On February 1 2023, teachers in England and Wales joined their Scottish counterparts by going on strike, resulting in widespread school closures. Teachers made up part of an estimated half a million workers on strike across the UK. They are striking for improved pay and working conditions.
Recent polling by YouGov suggests that about half of the British public support striking teachers and a significant number (44%) blame the government for the strike, rather than the teachers or unions themselves. Only nurses, ambulance staff and firefighters enjoy more public support for their action.
Teachers are, of course, aware of the effect of the action on children and their education. To minimise disruption, no school will be closed for more than four days in England, but longstanding issues in the profession have now reached a critical point.
Gillian Keegan is the fifth secretary of state for education in the last 12 months. In recent days she has made it clear that she is talking to the teachers' representatives, but she continues to face significant challenges in ensuring that the education system is meeting pupils' needs.
Pay and workload
A headline issue for the strikes is pay. Despite pay rises for teachers in the 2022-23 academic year, these do not meet the current rate of inflation. But pay is only one of the problems for the school sector.
Continuing challenges in recruitment and retention are particularly important. In their first two years after qualifying, 17% of teachers leave the profession. And the government is unable to recruit enough new teachers to replace them.
There are serious shortages in recruitment for some key secondary school subjects. In the academic year 2022-23, recruitment for computing teachers was 70% under target. For physics teachers, it was 83% under target. There is an overall picture of under-recruitment across the sector.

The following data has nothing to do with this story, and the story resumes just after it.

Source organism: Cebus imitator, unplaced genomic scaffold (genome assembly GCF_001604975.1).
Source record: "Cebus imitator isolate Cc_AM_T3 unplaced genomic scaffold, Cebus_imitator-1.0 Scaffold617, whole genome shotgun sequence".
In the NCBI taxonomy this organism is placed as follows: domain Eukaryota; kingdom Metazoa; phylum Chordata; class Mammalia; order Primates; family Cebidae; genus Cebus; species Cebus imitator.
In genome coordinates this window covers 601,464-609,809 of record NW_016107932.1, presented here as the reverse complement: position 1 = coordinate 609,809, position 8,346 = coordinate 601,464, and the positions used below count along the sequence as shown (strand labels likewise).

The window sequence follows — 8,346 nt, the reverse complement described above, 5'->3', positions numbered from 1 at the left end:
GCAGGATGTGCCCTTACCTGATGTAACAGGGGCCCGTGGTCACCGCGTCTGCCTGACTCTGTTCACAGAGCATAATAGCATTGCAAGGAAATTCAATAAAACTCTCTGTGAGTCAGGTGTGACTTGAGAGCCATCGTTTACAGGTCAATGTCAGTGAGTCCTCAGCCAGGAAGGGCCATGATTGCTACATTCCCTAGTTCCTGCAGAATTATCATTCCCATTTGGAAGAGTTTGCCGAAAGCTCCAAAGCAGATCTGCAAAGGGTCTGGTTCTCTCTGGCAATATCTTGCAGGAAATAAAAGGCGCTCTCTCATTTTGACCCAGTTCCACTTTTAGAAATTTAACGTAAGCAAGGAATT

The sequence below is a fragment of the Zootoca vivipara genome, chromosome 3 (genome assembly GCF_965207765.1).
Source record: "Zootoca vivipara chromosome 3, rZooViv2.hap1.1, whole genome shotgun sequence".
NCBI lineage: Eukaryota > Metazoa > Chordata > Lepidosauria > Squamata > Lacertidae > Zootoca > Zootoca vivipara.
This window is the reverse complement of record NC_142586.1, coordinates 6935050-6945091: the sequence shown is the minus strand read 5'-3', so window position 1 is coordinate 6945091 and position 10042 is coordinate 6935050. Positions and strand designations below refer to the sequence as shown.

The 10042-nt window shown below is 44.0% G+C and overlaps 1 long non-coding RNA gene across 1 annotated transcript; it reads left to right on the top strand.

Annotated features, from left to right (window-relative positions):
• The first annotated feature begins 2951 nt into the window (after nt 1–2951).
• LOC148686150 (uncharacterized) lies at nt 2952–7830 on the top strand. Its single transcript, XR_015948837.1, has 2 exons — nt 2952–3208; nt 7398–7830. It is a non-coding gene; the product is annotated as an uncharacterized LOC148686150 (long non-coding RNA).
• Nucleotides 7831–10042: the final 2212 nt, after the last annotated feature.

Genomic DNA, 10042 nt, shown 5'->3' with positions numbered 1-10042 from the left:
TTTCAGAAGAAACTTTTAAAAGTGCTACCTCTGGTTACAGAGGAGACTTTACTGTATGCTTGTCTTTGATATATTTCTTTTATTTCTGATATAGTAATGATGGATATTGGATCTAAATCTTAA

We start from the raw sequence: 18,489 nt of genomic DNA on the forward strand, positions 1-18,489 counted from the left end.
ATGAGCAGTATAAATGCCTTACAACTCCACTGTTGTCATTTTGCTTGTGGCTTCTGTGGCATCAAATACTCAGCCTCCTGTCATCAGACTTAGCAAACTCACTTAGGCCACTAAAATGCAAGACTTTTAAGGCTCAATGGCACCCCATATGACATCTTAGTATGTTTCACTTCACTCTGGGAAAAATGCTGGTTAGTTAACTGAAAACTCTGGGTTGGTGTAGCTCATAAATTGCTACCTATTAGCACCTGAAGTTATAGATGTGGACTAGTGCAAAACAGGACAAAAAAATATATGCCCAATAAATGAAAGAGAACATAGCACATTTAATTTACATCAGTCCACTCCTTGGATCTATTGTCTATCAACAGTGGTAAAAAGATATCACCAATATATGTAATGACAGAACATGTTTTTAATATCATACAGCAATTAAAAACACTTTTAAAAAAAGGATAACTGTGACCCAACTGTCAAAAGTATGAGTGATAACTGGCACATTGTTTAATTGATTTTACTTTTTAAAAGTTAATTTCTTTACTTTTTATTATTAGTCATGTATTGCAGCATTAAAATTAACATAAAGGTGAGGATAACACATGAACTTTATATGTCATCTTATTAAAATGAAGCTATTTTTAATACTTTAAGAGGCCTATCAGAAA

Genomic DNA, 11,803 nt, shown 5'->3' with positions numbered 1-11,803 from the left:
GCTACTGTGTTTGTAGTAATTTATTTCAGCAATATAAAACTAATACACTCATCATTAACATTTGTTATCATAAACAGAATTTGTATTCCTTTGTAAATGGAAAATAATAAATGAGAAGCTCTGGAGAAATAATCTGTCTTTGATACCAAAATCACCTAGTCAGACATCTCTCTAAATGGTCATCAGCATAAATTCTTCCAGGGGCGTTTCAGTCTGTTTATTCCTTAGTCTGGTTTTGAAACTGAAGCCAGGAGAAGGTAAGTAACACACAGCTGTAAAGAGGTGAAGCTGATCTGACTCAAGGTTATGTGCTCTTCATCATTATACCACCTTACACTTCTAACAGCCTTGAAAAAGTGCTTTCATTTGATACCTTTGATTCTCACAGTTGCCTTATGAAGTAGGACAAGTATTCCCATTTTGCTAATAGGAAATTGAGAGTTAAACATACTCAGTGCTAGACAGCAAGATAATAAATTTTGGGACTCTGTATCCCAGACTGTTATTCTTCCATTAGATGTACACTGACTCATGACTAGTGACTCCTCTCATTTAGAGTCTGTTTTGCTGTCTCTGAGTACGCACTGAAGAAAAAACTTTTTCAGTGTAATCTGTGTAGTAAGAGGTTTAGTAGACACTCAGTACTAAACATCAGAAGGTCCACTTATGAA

Another problem facing the minister is teachers' workload. A pre-pandemic survey in England found that secondary teachers working with children aged 11-14 were reporting a working week of, on average, nearly 50 hours. Full-time primary teachers were working over 52 hours a week.
Over half of teachers felt their workload was unmanageable. There is no doubt that the working conditions for teachers must be addressed to improve teacher retention and prevent further attrition.
Feeling the effects of lockdown
Meanwhile, the failure of the government's post-school closures catch up programme is well-documented. The effect of the pandemic school closures and remote learning are still being felt by children. As a result gaps in attainment persist, especially for children already at risk of disadvantage. This puts further pressure on teachers.
Read more: The government's academic catch-up strategy is failing children in England
In addition, the long-term impact of the pandemic is still felt in schools: with mental health services remaining stretched, many teachers are faced with additional challenges in pastoral care. Recently, charities called on the government to develop a comprehensive mental healthcare plan, including for children.
Some parents may regard the strikes as disruptive. This action comes as many pupils' learning and wellbeing remains affected by COVID, so some will question whether teachers are right to strike now. However, teachers argue that they are taking action to protect vital public services rather than to threaten them.
Undoubtedly, teachers in our schools face significant challenges to meet the educational and pastoral needs of children and young people. Yet the success of our educational system has never been more important as we recover from the economic and social shocks of the last few years.
To produce a generation of young people with the skills, knowledge and ability to meet the needs of the country, the minister for education will need to be able to create the conditions under which teachers can be trained, recruited and retained in the profession.
Author: Helena Gillespie - Associate Pro Vice Chancellor for Student Inclusion and Professor of Learning and Teaching in Higher Education, University of East Anglia